posted on Jul, 9 2008 @ 06:20 AM
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Terrible mistake, but it's just that. If when they realised it wasn't you they wanted they left without even saying anything then they were after someone pretty dangerous indeed.

The violent behaviour from them I would guess is because they were looking for an armed person and needed to have control of him before he could do anything.



posted on Jul, 9 2008 @ 06:22 AM
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Just doing their jobs mate,but sue them anyway for harrassment, whiplash from forcing the car to brake so suddenly and mental anguish


i would at least ask for a written apology and explanation from the chief cunstable



posted on Jul, 9 2008 @ 06:35 AM
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The police, for some reason, are consistantly pulling arms on innocent people.They did not even give an explanation in this case as to why they pulled a gun on him.Even if they were after a violet criminal (which we do not know) it is no excuse to let them get away with this. If it were me, i would go to the media first, then the police complaints commision. I have wondered if they do this kind of thing on purpose,hoping the victim will go to the media. This way they get the message that they want to give out to the people, which is, 'this is how policing is done in the uk now, get used to it, because there's nothing you can do to stop us'!. But something MUST be done to stop these arrogant thugs from harrassing and threatening the lives of innocent people.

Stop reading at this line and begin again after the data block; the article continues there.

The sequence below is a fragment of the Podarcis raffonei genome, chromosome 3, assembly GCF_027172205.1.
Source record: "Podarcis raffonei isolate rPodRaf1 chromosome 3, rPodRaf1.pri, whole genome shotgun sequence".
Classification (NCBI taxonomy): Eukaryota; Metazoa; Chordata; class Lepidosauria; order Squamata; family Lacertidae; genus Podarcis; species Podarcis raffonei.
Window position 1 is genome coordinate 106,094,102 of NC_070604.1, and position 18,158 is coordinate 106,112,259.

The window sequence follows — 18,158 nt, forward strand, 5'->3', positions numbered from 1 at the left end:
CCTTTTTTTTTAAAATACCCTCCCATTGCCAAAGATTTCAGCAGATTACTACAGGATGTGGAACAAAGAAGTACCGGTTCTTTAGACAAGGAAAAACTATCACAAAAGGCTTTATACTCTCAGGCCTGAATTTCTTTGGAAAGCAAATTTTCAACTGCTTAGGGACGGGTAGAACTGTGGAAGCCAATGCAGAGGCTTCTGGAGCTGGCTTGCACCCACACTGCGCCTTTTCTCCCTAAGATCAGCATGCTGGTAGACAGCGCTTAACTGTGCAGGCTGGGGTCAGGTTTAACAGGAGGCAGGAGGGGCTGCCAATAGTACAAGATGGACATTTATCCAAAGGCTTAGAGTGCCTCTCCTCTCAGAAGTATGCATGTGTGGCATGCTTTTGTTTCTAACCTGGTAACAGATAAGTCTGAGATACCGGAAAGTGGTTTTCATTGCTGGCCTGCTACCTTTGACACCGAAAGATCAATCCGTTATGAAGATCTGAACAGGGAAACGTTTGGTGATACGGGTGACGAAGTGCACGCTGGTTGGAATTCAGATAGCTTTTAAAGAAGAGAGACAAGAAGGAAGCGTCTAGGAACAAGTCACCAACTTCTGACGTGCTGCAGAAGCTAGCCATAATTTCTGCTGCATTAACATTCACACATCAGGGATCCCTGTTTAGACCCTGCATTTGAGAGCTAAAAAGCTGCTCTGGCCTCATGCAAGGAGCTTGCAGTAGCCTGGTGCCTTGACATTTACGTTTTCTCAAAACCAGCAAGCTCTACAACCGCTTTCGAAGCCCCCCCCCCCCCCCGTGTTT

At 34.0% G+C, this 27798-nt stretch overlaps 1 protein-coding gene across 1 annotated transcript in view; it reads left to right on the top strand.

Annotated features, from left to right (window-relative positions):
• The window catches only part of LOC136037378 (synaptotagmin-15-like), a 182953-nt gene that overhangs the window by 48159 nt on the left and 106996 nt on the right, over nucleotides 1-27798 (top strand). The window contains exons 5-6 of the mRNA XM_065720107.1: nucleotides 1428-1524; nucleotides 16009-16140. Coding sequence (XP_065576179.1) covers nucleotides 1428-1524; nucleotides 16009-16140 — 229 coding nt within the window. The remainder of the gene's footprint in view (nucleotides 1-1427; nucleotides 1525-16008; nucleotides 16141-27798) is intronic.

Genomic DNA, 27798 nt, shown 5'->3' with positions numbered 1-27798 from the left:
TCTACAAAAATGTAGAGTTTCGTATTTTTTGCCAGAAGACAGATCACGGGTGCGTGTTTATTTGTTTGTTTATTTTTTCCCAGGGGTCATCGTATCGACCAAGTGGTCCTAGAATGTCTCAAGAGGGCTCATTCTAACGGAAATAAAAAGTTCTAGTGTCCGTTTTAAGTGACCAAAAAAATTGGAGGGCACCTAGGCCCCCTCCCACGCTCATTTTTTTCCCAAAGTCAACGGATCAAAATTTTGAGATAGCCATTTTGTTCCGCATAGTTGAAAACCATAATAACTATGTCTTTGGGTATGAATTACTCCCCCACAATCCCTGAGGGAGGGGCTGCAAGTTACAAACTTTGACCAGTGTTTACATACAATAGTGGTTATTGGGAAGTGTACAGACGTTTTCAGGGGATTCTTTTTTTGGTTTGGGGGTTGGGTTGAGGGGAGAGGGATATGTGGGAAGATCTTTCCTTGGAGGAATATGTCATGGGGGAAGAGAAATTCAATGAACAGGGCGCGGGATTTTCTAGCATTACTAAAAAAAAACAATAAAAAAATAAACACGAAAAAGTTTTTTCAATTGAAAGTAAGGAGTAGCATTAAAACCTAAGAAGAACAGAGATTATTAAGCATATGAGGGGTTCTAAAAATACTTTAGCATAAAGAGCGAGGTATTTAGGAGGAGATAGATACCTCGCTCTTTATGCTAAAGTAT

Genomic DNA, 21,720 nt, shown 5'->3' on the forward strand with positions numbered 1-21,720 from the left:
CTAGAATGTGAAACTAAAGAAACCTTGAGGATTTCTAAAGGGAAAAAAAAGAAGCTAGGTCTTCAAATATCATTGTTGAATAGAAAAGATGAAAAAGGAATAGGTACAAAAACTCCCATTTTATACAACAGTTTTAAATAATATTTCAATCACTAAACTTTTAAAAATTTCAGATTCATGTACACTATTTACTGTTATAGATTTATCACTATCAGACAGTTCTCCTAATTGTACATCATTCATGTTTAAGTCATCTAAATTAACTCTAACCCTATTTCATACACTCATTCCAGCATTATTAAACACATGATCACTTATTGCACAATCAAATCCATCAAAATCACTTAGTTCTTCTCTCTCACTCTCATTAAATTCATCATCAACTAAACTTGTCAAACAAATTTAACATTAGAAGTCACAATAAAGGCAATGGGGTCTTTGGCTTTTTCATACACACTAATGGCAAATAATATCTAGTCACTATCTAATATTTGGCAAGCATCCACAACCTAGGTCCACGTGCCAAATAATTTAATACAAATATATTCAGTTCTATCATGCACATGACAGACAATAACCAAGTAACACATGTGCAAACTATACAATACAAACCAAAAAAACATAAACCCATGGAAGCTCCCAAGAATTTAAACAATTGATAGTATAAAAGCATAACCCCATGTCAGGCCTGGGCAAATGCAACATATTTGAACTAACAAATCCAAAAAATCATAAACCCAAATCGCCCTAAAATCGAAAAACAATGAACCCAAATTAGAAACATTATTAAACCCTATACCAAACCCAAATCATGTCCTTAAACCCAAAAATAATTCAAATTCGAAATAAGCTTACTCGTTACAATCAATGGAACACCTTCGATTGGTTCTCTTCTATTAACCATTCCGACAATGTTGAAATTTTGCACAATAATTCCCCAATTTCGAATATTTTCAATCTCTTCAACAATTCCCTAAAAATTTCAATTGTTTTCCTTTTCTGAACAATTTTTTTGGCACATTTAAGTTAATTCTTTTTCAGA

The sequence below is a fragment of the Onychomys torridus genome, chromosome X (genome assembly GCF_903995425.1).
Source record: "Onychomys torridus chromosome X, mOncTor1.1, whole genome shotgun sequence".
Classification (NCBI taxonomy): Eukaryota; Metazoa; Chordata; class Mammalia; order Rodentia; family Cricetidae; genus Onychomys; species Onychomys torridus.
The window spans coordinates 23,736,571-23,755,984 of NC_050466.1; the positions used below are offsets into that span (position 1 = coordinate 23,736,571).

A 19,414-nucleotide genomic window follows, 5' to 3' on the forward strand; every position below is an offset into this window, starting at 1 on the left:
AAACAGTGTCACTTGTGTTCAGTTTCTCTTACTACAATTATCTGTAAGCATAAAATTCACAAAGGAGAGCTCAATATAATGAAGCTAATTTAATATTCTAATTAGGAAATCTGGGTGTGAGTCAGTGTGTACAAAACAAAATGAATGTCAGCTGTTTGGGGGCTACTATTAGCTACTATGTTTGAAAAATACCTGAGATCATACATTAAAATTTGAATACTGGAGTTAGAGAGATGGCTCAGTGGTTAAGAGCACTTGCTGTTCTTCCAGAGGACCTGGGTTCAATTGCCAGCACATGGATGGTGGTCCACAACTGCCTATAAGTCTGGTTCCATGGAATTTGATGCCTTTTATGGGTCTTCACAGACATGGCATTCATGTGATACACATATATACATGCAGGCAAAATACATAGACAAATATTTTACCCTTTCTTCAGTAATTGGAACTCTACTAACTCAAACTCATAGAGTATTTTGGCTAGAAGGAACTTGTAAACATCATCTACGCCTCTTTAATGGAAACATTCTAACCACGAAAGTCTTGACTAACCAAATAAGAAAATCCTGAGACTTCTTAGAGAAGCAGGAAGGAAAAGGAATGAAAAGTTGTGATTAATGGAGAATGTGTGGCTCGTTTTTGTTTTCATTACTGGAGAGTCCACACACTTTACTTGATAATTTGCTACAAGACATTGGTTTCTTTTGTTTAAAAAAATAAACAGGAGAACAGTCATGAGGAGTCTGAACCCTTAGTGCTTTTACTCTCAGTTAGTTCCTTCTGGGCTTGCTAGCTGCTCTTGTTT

posted on Jul, 9 2008 @ 06:47 AM
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50-50:

You are not alone. While not as great a story as yours, mine does show that the coppers make mistakes also.

Over the recent Holiday Weekend, on Sunday evening, 7/6/08 around 8:00 pm or so, I was traveling home thru some side streets in my neighborhood.